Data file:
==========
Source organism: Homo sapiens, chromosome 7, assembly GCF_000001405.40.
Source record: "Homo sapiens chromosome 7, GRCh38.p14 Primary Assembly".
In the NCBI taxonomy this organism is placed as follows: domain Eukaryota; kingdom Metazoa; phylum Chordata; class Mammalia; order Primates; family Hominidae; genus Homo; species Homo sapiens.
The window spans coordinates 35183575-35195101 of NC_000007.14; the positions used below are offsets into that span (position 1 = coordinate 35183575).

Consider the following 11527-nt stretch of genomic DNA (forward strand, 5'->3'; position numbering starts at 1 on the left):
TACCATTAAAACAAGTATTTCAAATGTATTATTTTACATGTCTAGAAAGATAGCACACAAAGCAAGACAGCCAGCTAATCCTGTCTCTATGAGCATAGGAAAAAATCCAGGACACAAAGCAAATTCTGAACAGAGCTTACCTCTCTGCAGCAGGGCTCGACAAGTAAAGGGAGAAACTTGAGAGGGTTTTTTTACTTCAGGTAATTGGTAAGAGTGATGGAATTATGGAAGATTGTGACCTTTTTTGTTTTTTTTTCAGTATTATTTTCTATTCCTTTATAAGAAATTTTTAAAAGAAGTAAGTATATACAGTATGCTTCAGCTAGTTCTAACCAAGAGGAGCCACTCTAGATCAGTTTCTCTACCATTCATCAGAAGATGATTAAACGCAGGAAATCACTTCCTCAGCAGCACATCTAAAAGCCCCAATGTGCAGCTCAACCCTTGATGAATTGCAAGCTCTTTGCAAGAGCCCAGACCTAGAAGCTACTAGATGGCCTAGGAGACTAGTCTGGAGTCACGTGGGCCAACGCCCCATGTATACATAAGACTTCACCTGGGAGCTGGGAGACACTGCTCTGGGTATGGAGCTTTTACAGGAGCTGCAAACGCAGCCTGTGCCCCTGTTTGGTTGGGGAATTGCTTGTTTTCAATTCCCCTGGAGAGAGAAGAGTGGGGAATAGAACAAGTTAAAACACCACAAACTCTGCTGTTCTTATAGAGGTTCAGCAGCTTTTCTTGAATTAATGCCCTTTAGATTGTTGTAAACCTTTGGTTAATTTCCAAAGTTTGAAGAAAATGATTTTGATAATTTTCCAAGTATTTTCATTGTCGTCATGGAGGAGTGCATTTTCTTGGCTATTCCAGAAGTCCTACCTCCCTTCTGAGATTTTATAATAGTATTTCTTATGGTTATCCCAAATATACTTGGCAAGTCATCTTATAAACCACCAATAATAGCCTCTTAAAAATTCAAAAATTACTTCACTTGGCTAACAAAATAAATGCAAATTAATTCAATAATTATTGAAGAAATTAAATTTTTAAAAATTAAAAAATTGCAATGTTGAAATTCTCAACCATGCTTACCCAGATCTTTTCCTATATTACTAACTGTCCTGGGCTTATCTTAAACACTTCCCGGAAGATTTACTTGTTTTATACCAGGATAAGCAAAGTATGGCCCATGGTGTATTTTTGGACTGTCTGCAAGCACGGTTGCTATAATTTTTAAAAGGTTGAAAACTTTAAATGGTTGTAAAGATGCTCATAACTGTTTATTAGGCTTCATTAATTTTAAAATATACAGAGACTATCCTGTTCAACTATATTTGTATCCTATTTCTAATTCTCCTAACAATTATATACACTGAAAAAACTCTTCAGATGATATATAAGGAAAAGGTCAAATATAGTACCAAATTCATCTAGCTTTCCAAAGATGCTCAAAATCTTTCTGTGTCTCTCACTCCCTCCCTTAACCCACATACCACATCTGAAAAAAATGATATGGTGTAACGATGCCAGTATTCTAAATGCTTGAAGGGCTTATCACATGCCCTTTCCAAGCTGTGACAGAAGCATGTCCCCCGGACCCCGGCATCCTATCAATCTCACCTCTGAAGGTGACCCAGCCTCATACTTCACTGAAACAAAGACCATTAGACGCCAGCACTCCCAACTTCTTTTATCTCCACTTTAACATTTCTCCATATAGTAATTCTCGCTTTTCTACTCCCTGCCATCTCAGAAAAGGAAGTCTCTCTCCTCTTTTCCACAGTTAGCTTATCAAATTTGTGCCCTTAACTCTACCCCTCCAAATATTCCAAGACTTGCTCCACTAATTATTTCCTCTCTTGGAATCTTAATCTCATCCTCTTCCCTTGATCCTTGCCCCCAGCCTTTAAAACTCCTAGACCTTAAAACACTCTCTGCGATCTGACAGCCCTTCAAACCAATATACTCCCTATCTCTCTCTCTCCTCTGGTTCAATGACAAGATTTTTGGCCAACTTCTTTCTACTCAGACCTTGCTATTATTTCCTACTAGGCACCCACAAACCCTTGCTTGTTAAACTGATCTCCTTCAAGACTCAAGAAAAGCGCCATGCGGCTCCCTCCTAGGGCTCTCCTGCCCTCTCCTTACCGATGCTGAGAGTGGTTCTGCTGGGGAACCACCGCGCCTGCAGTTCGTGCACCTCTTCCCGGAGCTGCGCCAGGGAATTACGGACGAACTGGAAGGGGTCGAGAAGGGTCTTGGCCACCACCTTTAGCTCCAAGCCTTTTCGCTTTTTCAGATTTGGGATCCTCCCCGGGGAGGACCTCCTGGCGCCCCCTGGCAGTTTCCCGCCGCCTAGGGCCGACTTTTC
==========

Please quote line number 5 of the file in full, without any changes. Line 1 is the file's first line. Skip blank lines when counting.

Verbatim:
Consider the following 11527-nt stretch of genomic DNA (forward strand, 5'->3'; position numbering starts at 1 on the left):